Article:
The fourth of the "hallelujah" psalms (111-118), 114 was probably composed by a priest or Levite for use in the temple liturgy. It stands second in the "Egyptian Hallel" used in Jewish liturgy at the annual religious festivals prescribed in the Torah. At Passover, Psalms 113 and 114 were sung before the meal; 115 through 118 were sung after the meal. With vivid metaphor (mountains skipping like rams) and masterful compression, this little hymn celebrates the mighty power of God displayed in the Exodus, at Sinai, in the Israelites' desert wanderings, and at the entrance to the promised land. God united with Israel at the time of the Exodus, taking up residence with them (st. 1). Earth's imposing and powerful features mountains and sea–yielded in awe to the redemptive purposes of God (st. 2), and the psalmist asks them to reflect on why they submitted (st. .3). The psalmist then calls upon all creation to tremble before Its Maker, who can still bring water out of dry, hard rock and provide for his people's every need (st. 4).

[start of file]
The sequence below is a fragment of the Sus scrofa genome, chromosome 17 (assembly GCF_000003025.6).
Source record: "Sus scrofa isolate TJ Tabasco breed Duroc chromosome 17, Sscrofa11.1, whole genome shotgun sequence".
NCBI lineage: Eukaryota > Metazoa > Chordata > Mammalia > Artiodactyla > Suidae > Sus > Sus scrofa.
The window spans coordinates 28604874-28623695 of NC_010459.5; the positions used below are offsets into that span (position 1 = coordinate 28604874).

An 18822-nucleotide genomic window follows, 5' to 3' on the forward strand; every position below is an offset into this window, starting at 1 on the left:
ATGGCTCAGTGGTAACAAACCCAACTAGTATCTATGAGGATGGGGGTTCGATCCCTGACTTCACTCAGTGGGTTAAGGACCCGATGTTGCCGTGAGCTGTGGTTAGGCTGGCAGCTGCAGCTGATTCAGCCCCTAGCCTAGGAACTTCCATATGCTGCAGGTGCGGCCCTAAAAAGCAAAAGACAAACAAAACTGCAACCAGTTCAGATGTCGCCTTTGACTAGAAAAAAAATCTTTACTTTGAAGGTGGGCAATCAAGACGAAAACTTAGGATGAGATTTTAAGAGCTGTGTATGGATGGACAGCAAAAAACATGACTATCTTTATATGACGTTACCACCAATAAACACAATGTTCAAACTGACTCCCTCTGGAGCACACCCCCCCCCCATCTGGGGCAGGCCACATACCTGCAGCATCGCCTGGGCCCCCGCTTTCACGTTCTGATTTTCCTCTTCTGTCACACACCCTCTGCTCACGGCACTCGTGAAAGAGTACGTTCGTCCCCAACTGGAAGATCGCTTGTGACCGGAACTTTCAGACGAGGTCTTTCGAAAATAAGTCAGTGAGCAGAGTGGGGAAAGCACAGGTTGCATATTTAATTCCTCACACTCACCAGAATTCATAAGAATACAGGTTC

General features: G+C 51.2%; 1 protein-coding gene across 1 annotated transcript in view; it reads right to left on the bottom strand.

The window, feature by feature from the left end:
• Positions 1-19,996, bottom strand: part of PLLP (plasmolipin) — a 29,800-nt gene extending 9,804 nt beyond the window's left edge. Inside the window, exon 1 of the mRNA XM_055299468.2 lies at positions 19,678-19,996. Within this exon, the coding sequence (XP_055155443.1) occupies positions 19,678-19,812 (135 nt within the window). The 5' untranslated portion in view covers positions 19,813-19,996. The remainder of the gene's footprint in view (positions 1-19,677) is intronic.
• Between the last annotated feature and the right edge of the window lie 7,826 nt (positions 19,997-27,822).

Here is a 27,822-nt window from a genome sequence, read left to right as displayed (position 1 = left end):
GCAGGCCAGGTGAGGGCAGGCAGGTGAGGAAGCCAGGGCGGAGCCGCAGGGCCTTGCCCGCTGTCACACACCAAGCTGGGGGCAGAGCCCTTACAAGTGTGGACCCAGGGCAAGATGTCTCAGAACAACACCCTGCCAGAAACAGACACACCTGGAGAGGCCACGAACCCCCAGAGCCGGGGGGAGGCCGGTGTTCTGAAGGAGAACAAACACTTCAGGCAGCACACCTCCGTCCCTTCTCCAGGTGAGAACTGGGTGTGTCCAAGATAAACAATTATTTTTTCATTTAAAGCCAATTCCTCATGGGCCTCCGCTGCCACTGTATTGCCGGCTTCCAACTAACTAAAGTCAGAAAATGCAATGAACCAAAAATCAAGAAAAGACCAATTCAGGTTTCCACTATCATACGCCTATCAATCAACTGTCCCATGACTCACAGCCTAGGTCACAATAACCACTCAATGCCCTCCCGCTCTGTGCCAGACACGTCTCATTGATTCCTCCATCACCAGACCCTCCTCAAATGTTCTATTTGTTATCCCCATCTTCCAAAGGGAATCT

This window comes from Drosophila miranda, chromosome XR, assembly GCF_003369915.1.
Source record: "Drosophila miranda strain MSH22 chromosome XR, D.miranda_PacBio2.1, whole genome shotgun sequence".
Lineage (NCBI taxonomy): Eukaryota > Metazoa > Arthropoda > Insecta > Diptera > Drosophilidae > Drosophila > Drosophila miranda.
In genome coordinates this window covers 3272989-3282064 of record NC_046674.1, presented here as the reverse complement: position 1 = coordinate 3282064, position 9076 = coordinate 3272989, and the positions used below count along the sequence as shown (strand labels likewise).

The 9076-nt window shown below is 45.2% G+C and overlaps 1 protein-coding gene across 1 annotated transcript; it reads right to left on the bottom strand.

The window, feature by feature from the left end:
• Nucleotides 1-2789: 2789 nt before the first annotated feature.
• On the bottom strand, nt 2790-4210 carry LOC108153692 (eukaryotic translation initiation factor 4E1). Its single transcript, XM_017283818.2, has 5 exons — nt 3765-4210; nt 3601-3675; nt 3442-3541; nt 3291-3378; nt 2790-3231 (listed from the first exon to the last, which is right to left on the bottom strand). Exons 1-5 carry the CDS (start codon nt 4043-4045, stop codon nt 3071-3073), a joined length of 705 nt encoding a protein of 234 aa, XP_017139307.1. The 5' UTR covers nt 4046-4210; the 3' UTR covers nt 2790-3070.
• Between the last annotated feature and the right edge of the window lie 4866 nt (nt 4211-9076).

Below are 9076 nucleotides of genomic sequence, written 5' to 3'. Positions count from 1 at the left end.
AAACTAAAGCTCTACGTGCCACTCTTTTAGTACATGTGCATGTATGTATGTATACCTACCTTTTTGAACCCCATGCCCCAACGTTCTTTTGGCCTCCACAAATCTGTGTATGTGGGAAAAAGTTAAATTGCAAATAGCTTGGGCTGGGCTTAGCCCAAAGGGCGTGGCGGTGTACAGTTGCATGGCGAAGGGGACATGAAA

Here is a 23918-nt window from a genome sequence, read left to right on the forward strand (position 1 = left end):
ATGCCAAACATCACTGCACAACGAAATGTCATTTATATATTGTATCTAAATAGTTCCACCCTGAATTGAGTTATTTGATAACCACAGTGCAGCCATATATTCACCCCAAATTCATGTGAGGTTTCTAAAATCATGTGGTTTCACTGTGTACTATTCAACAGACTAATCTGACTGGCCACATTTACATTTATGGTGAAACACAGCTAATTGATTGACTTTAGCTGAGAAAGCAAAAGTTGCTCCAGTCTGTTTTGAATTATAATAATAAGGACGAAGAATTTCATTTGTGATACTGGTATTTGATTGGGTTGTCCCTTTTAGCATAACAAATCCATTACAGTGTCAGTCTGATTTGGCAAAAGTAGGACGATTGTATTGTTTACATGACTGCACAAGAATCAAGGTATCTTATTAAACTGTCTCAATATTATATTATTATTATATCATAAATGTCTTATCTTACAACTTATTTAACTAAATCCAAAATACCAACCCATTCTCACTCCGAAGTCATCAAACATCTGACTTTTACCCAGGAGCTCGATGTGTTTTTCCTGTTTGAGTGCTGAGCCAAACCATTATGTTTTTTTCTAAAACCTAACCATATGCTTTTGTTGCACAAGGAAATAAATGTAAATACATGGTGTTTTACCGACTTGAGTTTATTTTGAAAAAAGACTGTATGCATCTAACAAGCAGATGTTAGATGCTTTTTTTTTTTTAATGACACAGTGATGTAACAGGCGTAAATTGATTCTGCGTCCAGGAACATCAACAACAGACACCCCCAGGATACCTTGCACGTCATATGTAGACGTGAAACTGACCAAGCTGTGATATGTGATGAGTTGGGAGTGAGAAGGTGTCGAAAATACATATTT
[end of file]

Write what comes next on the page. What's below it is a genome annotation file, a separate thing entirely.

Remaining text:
The exodus from Egypt has become the key paradigm for God’s gracious deliverance. Our World Belongs to God, paragraph 5 shows God’s response to this event as evidence of the fact that “God holds this world with fierce love,” and paragraph 21 points to the fact that ”God chose Israel to show the glory of his name, the power of his love, and the wisdom of his ways.”